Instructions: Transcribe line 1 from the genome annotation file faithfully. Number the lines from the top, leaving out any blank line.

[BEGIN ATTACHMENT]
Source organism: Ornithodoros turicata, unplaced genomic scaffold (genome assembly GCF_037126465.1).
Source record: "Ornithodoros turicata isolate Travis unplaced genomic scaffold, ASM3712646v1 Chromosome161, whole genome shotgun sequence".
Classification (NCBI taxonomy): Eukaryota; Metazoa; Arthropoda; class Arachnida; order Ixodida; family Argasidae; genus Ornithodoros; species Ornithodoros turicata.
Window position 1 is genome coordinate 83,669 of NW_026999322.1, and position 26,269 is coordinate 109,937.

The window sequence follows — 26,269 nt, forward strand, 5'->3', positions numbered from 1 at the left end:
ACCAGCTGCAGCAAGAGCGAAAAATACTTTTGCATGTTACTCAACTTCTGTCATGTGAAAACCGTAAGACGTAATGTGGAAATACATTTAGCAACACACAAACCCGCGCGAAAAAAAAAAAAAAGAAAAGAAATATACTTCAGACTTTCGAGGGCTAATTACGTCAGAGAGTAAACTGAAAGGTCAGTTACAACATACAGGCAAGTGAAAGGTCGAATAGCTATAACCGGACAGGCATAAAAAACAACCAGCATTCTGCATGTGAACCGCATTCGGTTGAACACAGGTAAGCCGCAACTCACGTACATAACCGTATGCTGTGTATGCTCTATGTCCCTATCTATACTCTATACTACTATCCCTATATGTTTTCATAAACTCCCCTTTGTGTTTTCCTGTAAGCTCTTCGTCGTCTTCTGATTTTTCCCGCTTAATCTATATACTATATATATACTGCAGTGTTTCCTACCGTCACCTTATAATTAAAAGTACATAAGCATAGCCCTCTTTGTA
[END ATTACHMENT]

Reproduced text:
Source organism: Ornithodoros turicata, unplaced genomic scaffold (genome assembly GCF_037126465.1).